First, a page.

Echoviren is a 3D-printed site-specific installation that will eventually become one with nature.
Detractors of the recent 3D printing craze often like to point out the technology's wasteful qualities—who really wants another way to create more plastic doohickeys in the world? And while they have a point, more sustainable methods involving biodegradable materials like sugar, sand, and even human tissue are indicating that the technology may prove to be our most sustainable manufacturing method yet.
A new architectural installation from architecture and design studio Smith|Allen called Echoviren explores this relationship between man, machine and nature. The simple 10 x 10 x 8 ft shelter made of white, translucent plant based PLA bio-plastic was fabricated, 3D printed, and assembled on site in the heart of a 150-acre redwood forest. Created as a site-specific installation responding to the particular architectural environment of the ancient forest, the project aims to "expose an ecosystem of dynamic natural and unnatural interventions: the interplay of man and nature moderated by technology over the centuries."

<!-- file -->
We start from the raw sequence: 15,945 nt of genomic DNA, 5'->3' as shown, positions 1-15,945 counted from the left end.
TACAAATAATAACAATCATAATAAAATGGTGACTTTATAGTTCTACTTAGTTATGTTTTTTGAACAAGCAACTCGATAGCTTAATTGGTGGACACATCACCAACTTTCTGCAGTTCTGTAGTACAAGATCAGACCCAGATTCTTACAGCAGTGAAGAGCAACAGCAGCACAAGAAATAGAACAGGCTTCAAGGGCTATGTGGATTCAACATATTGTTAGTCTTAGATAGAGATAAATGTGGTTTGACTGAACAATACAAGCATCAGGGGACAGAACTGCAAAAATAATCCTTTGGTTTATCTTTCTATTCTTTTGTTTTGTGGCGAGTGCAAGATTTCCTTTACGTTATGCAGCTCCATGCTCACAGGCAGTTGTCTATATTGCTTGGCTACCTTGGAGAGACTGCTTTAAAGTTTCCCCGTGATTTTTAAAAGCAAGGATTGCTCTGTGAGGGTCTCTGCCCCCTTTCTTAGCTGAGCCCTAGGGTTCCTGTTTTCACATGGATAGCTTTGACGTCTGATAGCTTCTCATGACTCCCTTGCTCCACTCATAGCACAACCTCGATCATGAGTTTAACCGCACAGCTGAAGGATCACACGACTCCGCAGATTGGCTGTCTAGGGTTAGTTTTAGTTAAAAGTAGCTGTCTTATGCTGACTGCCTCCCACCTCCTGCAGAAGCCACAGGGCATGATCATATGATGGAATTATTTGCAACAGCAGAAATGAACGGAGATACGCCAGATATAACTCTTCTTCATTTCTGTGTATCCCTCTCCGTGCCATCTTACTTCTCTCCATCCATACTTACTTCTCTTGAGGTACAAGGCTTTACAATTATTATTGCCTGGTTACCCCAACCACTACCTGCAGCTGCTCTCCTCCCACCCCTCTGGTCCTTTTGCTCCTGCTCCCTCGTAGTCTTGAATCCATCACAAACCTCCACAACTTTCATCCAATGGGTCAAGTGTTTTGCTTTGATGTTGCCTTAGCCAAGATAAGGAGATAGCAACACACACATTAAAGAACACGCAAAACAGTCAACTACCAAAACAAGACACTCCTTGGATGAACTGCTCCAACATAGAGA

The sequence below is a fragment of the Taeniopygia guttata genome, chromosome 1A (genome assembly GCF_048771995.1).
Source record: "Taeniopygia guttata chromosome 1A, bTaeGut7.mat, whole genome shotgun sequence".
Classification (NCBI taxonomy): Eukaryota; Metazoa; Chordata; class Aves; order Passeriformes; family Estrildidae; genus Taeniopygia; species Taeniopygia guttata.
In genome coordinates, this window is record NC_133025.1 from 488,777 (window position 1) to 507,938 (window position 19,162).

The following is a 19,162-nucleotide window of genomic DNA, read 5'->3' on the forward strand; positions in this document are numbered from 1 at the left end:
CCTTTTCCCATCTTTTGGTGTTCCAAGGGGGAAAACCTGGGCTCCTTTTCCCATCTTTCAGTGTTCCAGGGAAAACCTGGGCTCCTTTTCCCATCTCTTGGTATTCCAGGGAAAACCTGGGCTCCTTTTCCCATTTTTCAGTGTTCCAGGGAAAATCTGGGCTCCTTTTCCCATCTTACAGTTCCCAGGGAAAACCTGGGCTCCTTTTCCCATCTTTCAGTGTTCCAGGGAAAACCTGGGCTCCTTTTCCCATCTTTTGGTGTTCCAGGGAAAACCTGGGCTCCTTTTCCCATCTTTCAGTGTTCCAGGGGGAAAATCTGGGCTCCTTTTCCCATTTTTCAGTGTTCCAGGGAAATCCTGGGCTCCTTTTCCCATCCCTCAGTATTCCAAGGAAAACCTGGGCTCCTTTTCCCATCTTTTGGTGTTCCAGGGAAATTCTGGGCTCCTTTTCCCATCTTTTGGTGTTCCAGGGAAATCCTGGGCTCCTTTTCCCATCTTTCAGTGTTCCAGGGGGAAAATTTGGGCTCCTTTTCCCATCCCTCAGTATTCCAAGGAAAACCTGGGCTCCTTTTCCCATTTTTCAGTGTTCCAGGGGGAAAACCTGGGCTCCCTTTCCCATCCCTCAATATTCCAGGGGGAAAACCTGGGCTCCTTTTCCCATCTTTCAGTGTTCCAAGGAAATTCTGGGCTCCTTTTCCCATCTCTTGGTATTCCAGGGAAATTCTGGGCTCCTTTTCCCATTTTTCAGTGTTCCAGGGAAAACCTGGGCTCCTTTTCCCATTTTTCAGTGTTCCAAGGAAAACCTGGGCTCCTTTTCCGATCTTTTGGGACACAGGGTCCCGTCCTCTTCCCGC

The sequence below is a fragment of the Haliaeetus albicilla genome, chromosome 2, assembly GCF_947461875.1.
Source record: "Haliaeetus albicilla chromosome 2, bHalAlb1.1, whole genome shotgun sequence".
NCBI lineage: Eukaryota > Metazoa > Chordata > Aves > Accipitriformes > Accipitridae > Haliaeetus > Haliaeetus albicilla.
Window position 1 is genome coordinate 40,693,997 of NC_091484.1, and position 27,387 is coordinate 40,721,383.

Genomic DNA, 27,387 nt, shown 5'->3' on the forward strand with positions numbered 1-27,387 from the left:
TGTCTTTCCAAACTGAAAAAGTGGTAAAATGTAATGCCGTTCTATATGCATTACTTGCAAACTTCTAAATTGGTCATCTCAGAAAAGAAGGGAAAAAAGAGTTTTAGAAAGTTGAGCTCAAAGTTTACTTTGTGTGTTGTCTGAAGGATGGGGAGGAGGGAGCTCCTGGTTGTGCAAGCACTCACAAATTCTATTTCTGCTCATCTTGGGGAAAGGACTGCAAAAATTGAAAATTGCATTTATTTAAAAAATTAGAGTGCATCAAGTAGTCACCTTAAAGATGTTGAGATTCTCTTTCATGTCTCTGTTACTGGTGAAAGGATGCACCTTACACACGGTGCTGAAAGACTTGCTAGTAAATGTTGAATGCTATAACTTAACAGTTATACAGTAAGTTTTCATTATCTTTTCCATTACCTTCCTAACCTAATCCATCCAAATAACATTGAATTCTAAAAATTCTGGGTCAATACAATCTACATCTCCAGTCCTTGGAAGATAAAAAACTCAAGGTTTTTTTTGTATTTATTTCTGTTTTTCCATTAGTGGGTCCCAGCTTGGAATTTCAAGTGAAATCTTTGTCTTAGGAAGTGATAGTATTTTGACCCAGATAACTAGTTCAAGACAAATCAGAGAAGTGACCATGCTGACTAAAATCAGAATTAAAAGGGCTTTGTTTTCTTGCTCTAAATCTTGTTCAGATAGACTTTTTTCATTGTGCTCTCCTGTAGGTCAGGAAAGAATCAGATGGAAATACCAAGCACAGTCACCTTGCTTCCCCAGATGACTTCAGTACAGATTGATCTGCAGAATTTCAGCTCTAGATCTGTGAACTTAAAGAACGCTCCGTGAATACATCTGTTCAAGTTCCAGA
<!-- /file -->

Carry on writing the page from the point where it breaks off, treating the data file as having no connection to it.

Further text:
The designers write on their site:
"Echoviren is a simple shelter, a hermitage, a place of temporary rest and contemplation of the forest... Walking around and within the structure, the viewer is immediately consumed by the juxtaposition, as well as uncanny similarity, of natural and unnatural: the large oculus, open floor, and porous surface framing the surrounding coastal landscape."
As it weathers, the structure will decompose naturally and become more fully integrated into the forest ecosystem, becoming a micro-habitat for insects, moss, and birds, and eventually merge back into the soil of the forest in about 30 to 50 years.
Perhaps like all good things of the modern age, ephemerality will extend to the architecture of the future as well.